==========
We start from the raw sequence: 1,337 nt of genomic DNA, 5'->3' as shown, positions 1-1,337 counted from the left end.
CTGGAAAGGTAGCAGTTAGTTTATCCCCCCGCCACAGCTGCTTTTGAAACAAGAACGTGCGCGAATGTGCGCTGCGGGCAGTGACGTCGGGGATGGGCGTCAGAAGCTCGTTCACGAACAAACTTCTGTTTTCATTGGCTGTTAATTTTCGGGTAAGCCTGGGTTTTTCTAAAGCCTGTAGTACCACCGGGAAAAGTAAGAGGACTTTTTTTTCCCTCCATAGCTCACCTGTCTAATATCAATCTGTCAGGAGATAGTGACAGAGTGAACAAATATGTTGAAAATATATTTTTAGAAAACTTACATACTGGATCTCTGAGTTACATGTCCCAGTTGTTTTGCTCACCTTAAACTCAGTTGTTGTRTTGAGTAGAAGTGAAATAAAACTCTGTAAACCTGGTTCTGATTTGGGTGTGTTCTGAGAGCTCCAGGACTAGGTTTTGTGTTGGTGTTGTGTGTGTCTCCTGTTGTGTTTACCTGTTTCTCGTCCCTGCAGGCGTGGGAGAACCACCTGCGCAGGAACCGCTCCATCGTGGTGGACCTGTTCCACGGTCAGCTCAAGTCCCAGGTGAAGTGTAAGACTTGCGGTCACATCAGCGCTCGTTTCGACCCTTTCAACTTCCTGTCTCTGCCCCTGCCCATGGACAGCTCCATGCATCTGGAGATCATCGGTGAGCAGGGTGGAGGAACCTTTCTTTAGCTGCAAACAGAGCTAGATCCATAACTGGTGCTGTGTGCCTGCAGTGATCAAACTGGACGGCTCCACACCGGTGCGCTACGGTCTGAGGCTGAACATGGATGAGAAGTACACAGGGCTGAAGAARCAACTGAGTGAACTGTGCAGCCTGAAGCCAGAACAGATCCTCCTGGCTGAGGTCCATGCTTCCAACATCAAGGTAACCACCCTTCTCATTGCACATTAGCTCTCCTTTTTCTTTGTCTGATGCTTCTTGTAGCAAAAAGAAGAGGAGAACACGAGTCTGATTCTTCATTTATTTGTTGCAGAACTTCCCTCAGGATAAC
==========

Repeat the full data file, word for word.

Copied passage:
We start from the raw sequence: 1,337 nt of genomic DNA, 5'->3' as shown, positions 1-1,337 counted from the left end.
CTGGAAAGGTAGCAGTTAGTTTATCCCCCCGCCACAGCTGCTTTTGAAACAAGAACGTGCGCGAATGTGCGCTGCGGGCAGTGACGTCGGGGATGGGCGTCAGAAGCTCGTTCACGAACAAACTTCTGTTTTCATTGGCTGTTAATTTTCGGGTAAGCCTGGGTTTTTCTAAAGCCTGTAGTACCACCGGGAAAAGTAAGAGGACTTTTTTTTCCCTCCATAGCTCACCTGTCTAATATCAATCTGTCAGGAGATAGTGACAGAGTGAACAAATATGTTGAAAATATATTTTTAGAAAACTTACATACTGGATCTCTGAGTTACATGTCCCAGTTGTTTTGCTCACCTTAAACTCAGTTGTTGTRTTGAGTAGAAGTGAAATAAAACTCTGTAAACCTGGTTCTGATTTGGGTGTGTTCTGAGAGCTCCAGGACTAGGTTTTGTGTTGGTGTTGTGTGTGTCTCCTGTTGTGTTTACCTGTTTCTCGTCCCTGCAGGCGTGGGAGAACCACCTGCGCAGGAACCGCTCCATCGTGGTGGACCTGTTCCACGGTCAGCTCAAGTCCCAGGTGAAGTGTAAGACTTGCGGTCACATCAGCGCTCGTTTCGACCCTTTCAACTTCCTGTCTCTGCCCCTGCCCATGGACAGCTCCATGCATCTGGAGATCATCGGTGAGCAGGGTGGAGGAACCTTTCTTTAGCTGCAAACAGAGCTAGATCCATAACTGGTGCTGTGTGCCTGCAGTGATCAAACTGGACGGCTCCACACCGGTGCGCTACGGTCTGAGGCTGAACATGGATGAGAAGTACACAGGGCTGAAGAARCAACTGAGTGAACTGTGCAGCCTGAAGCCAGAACAGATCCTCCTGGCTGAGGTCCATGCTTCCAACATCAAGGTAACCACCCTTCTCATTGCACATTAGCTCTCCTTTTTCTTTGTCTGATGCTTCTTGTAGCAAAAAGAAGAGGAGAACACGAGTCTGATTCTTCATTTATTTGTTGCAGAACTTCCCTCAGGATAAC